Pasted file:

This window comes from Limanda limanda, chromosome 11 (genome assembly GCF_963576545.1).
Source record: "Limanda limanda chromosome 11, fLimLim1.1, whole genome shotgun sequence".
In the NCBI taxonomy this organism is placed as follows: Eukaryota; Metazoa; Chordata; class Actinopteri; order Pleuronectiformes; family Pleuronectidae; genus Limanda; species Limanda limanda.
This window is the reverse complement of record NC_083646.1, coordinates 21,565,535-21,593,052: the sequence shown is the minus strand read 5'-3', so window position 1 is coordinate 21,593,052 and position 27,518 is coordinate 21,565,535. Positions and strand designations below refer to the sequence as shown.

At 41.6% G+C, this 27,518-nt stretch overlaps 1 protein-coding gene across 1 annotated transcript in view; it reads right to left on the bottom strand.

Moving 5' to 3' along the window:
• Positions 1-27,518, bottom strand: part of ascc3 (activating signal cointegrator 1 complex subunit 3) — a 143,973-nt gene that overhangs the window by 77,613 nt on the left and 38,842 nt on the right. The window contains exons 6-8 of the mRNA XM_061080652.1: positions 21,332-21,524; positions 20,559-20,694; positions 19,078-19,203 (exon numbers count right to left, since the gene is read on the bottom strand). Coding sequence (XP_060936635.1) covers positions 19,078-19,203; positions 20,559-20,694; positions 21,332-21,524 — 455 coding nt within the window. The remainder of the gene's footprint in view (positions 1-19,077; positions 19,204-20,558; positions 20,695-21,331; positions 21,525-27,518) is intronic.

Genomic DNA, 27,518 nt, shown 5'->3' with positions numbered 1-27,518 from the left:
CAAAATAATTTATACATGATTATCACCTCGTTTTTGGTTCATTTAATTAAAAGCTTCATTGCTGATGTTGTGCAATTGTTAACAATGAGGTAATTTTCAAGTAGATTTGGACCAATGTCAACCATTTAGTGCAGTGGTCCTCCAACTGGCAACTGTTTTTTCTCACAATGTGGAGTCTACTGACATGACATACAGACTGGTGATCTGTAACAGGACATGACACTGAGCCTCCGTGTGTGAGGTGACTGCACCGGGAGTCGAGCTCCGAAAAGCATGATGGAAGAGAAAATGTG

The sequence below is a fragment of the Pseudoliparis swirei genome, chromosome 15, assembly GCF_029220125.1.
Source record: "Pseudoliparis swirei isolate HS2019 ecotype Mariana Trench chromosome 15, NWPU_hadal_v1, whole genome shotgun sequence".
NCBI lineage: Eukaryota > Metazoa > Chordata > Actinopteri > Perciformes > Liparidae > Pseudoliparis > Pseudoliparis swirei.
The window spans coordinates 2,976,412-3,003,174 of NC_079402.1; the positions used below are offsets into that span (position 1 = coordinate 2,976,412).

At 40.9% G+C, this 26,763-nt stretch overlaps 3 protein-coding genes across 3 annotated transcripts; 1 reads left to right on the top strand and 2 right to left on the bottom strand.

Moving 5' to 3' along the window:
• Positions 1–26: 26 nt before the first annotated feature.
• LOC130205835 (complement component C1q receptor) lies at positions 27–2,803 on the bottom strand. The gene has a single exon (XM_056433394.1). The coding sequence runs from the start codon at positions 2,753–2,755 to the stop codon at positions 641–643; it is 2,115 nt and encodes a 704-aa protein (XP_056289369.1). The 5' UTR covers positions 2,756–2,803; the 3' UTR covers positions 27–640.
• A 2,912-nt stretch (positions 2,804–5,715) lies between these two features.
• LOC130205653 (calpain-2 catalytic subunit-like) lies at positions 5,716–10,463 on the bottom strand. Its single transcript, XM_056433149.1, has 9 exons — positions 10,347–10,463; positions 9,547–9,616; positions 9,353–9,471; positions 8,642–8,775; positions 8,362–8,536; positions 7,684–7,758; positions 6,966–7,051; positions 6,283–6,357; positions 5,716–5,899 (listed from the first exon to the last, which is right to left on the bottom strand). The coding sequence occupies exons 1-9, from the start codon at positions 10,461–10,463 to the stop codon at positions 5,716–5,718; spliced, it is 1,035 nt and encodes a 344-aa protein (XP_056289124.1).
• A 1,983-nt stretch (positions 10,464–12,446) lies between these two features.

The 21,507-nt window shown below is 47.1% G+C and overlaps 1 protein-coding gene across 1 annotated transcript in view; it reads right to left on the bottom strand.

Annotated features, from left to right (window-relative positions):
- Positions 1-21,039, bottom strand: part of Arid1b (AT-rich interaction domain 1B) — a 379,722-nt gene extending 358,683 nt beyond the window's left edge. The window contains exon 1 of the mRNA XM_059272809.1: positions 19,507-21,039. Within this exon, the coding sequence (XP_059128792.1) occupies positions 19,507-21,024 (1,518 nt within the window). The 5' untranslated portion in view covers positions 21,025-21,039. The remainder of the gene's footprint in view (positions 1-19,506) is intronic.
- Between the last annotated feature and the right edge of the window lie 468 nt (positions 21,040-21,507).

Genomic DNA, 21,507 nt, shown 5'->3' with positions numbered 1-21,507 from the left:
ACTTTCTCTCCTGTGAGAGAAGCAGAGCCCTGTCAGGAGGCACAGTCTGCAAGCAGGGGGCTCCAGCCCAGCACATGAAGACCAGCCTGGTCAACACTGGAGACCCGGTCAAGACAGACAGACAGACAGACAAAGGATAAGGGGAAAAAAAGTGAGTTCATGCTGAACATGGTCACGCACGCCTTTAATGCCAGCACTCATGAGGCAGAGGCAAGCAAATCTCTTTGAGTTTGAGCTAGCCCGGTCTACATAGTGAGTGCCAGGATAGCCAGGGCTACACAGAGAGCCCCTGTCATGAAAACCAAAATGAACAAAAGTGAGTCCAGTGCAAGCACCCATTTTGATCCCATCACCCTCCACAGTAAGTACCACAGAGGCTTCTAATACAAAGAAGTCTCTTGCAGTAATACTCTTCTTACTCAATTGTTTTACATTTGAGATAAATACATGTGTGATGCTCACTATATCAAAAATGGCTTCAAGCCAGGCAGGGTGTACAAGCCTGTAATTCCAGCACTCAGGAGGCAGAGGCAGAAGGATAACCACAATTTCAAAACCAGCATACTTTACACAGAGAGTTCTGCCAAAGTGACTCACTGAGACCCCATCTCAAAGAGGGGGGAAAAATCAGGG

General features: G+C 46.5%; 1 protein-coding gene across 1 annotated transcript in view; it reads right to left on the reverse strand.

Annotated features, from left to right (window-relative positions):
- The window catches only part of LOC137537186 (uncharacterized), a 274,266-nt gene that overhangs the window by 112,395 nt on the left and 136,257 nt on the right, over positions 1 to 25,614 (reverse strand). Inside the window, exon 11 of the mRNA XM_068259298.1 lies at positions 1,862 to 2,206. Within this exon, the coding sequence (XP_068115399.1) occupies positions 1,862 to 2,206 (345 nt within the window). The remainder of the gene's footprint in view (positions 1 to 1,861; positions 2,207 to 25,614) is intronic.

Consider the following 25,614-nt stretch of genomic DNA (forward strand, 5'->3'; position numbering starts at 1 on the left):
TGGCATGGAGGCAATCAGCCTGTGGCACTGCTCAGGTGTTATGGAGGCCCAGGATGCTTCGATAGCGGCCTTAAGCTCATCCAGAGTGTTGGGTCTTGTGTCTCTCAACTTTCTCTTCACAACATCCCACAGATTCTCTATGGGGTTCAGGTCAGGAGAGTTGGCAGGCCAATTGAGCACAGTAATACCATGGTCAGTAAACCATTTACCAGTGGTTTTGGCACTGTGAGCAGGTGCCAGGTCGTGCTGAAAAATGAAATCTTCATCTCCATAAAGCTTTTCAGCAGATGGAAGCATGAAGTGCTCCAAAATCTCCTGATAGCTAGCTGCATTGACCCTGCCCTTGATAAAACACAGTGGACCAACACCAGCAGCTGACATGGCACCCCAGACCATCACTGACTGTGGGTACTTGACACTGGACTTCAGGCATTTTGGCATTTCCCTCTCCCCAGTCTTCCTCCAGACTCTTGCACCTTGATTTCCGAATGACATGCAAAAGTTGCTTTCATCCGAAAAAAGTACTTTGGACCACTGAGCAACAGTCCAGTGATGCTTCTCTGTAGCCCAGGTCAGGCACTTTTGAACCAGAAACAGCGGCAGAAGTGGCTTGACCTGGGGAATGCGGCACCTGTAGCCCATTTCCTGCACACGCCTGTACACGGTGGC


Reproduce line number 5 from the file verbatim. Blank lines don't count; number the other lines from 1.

At 41.6% G+C, this 27,518-nt stretch overlaps 1 protein-coding gene across 1 annotated transcript in view; it reads right to left on the bottom strand.